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The unit tests you produce in TDD represent an investment. You’ll want to ensure they continue to return on value and not turn into a liability.
As a first step, find the right frame of mind. Start by thinking about your unit tests as part of your production system, not as an adjunct effort or afterthought. We consider the diagnostic devices built into complex machines (e.g. automobiles) as part of the product. Software is a complex machine. Your tests provide diagnostics on the health of your software product.
Here are some common concerns about TDD:
I’ll tackle each one of these in a separate post, offering some thoughts about how to reduce your anxiety level. (No doubt I’ll add other concerns along the way.) Then I’ll move on to how to craft tests that are more sustainable and anxiety-free.
It is absolutely possible for a unit test to be defective. Sometimes it’s not verifying what you think it is, sometimes you’re not executing the code you think you are, sometimes there’s not even an assert, and sometimes things aren’t in the expected state to start with.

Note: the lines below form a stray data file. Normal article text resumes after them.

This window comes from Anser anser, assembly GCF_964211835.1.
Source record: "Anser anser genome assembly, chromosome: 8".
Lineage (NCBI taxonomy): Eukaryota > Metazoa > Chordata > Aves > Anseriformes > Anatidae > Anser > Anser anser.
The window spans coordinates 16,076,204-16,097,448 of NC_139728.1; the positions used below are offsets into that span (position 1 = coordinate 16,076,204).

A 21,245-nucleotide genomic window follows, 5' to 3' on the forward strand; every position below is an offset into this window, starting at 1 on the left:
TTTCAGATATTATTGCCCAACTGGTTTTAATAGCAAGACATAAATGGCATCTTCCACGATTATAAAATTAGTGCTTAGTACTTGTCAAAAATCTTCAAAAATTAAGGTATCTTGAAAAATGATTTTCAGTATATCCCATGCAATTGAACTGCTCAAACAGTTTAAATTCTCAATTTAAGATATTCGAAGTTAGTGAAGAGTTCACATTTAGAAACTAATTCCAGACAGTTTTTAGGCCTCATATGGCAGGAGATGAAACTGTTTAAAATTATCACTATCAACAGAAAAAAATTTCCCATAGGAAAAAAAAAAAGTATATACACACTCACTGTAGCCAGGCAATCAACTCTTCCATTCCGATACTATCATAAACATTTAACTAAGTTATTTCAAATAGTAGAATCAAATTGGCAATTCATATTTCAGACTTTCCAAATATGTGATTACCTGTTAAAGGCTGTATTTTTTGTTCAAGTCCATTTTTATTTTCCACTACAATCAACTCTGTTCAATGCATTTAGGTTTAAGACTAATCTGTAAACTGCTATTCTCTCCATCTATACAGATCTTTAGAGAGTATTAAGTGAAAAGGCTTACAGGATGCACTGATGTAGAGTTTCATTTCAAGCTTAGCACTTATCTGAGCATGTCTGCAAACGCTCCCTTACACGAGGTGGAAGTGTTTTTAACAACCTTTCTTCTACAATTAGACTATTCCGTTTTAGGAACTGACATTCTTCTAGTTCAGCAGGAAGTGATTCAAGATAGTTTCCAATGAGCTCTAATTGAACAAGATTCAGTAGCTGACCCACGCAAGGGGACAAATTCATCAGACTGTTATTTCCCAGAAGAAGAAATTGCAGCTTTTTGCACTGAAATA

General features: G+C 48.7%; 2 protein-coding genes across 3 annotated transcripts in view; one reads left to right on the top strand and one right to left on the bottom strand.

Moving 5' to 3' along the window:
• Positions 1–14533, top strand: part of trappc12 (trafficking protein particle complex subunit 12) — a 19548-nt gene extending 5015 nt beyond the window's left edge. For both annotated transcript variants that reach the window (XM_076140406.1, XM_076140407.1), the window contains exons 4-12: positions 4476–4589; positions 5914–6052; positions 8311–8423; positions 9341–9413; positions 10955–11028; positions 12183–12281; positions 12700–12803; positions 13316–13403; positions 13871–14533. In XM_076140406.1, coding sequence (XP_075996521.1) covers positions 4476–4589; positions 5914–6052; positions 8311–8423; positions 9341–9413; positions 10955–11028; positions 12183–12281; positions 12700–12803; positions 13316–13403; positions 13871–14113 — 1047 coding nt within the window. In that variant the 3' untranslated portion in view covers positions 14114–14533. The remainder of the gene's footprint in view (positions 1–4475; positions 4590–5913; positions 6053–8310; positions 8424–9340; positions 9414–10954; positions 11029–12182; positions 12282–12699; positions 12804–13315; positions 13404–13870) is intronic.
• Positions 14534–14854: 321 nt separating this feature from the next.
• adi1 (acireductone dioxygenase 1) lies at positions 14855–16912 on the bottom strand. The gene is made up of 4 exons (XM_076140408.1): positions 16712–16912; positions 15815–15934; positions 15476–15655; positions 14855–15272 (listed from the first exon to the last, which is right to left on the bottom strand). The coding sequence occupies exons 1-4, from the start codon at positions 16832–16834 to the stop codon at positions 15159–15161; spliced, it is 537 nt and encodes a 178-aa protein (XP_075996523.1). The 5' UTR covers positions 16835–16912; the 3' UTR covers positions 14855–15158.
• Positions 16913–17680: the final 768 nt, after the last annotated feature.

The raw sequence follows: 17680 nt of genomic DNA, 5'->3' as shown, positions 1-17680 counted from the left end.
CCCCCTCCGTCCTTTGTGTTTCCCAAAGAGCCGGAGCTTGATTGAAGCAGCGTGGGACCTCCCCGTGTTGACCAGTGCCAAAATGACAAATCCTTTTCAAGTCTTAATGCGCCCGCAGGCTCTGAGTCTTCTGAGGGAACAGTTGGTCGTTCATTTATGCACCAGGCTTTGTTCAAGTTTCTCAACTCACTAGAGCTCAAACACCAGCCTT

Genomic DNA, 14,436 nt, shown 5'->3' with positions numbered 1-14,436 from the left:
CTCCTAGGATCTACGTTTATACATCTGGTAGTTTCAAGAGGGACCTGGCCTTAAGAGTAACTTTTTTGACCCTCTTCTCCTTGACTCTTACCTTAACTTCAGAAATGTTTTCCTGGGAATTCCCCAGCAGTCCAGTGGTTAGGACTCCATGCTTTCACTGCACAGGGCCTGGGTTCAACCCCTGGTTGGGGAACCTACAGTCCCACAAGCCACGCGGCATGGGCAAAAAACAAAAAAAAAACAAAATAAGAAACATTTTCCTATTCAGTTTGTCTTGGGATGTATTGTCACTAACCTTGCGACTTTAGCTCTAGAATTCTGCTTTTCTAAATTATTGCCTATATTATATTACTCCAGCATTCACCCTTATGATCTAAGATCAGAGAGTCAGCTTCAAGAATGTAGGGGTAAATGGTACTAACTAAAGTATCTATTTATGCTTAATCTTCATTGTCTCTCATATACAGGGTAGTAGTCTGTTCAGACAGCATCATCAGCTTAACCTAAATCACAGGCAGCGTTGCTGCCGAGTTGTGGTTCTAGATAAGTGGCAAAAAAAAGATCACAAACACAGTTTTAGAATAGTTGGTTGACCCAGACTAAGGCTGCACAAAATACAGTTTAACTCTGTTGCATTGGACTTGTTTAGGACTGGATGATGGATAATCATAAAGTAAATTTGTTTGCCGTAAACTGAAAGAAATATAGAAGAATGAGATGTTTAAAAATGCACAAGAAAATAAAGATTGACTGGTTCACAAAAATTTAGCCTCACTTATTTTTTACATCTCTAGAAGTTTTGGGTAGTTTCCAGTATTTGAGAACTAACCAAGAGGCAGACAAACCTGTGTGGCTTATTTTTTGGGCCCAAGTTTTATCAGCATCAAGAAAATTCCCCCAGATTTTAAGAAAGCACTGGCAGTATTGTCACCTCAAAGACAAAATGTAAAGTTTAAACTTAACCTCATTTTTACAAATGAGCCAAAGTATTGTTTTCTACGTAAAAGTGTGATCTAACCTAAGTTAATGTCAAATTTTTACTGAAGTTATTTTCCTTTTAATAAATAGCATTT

Strictly adhering to the TDD cycle (red-green-refactor) almost always eliminates this as a real-world problem. You must always see the completed test fail at least once, and for the right reason (pay attention to the failure messages!), before making it pass. And writing just enough code to make it pass should help reinforce that it was *that code* that passed the test.
Other ways to ensure your tests start and stay honest:
Next: The tests are handcuffs.
We occasionally hear dramatic stories about defects that killed or cost multi-millions or billions(!) of dollars. Yet these fiascos likely don’t change our programming habits. Maybe we don’t worry since our application isn’t critical enough. Or maybe we’ve learned to accept defects as a necessary evil.
What’s the defect count on your primary system? Chances are good you have hundreds if not thousands of defects. We know that these defects represent some problem, but calculating the true cost they represent is extremely difficult, so we don’t ever bother. Let’s mull over some of the cost increases that defects create.